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The spread of the highly infectious coronavirus, known as COVID-19, is starting to empty custom broker and freight forwarder offices – large and small – throughout the United States.
Fortunately for this industry, which is driven by the management of cargo data between federal agencies and other commercial interests, years of transitioning away from paper documents through information technology investments and U.S. government mandates is paying off.
“One advantage of the paperless environment is that employees can work from home,” said Amy Magnus, director of customs affairs and compliance for northern border customs broker A.N. Deringer, and president of the Washington, D.C.-based National Customs Brokers and Forwarders Association of America (NCBFAA).
“We are prepared to allow employees to work from home, if necessary,” she said. “All of our customs brokers have equipment to hook up from their homes.”
“As many of the documents needed to prepare customs entries are received electronically, along with our ability to process import entries electronically allows the processing to be done virtually, almost the whole process can be done remotely,” Geoff Powell, president of Boston-based C.H. Powell Co. and NCBFAA chairman, told American Shipper.
“Prior to 10 years ago, all documents were received via mail or courier, thereby requiring someone to be present to receive the physical documents and process them,” he added.
Industry-wide use of email and electronic data interchange (EDI), and now blockchain, has meant documents can be scanned and transmitted securely online between parties.
“However, changing individuals’ habits of having a printed copy on hand is still somewhat of an obstacle that will take time to overcome,” Powell said. “By having to work remotely forces an individual to move away from system printers and papers.”
There are some shipping documents that must still be handled in paper form and couriered between parties, such as letters of credit and sight/time drafts.
Industry personnel are also still reliant on telephone communications to manage import and export transactions with their customers.
“The planning and scheduling of U.S. exports is taking some additional work efforts due to schedules not being reliable,” said Michael Ford, vice president of government and industry affairs for BDP International in Philadelphia. “The phone becomes an important device to get your order moving.”
Flexible work conditions
As more state governments across the country impose limits on physical proximity between people to slow the spread of COVID-19, it has caused customs brokers and forwarding managers to rapidly rethink their day-to-day office operations.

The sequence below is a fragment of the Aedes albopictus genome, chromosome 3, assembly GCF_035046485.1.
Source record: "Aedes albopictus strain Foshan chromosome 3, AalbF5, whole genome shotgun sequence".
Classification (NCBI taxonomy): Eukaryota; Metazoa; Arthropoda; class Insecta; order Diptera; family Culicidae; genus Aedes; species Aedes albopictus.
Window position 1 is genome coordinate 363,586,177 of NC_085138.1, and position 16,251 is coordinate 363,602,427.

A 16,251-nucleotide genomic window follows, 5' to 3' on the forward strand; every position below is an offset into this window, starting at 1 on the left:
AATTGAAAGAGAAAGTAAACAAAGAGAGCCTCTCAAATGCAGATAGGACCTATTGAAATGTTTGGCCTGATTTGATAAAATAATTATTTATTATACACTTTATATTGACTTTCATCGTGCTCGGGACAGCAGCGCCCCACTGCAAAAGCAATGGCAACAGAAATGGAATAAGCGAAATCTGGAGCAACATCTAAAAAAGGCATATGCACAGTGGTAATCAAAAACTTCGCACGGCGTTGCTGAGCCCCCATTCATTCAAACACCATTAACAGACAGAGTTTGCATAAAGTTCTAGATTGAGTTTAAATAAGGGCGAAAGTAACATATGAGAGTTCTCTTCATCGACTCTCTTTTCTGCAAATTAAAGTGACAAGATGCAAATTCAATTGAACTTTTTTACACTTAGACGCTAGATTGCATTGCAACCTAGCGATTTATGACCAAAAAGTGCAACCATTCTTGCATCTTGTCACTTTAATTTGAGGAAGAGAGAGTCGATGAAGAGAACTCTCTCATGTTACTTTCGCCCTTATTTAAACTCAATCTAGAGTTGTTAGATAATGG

Step into any customs broker and forwarding office prior to the virus outbreak and, no matter the size, they operated in relatively the same format – open rooms with lines of employees and computer terminals working close together at their desks. This format has helped to build strong cohesion and teamwork among personnel of these often-hectic operations.
“I truly believe our entire team is essential in our operations,” Gabriel Rodriguez, president of Doral, Florida-based A Customs Brokerage, told American Shipper. “Be it our reception, accounting, or customs department staff, they all play a critical role in our client services.”
Like many customs brokers and forwarders throughout the country, A Customs Brokerage has instituted a voluntary remote work policy for those employees who currently wish to work from home. Rodriguez said this flexibility has benefitted staff who are now faced with home childcare due to school closures.
“We have not gone to a mandated work-from-home policy just yet, as we believe that we are still a little early in the situation,” Rodriguez said. “We have fully sanitized our office and are practicing all the recommended precautionary measures.”
“Some personnel may not have the proper computer hardware or internet access at home and therefore will work in the office,” Powell said. “However, those who come into the office may arrive in shifts to decrease personal interaction and possible exposure.”
For example, C.H. Powell Co. offices have rearranged their workspaces for those who come into the office, so that individuals are separated by at least 10 feet. “We have not set a date as to when this will end, since the situation is changing rapidly,” Powell said.
“Our only concerns are those small technical glitches that may arise, but these are easily sorted out by our IT staff,” Rodriguez said. “From a longer-term perspective, our only other concern is our culture of collaboration within our team. There is a slight difference in-person vs. phone, email, skype and other mediums, and we truly enjoy collaborating together daily.”
The NCBFAA and myriad regional customs brokers and forwarder associations are monitoring the coronavirus impacts for their members.
Magnus said the NCBFAA “continues to be the conduit” to its members with updates from Customs and Border Protection (CBP) and other federal agencies involved in trade.
“We haven’t really advised our members to do anything in particular, since the situation is evolving,” she said. “What I can tell you is cargo is moving and our members will do what they can to continue to facilitate trade.”
This article first appeared on s29755.pcdn.co
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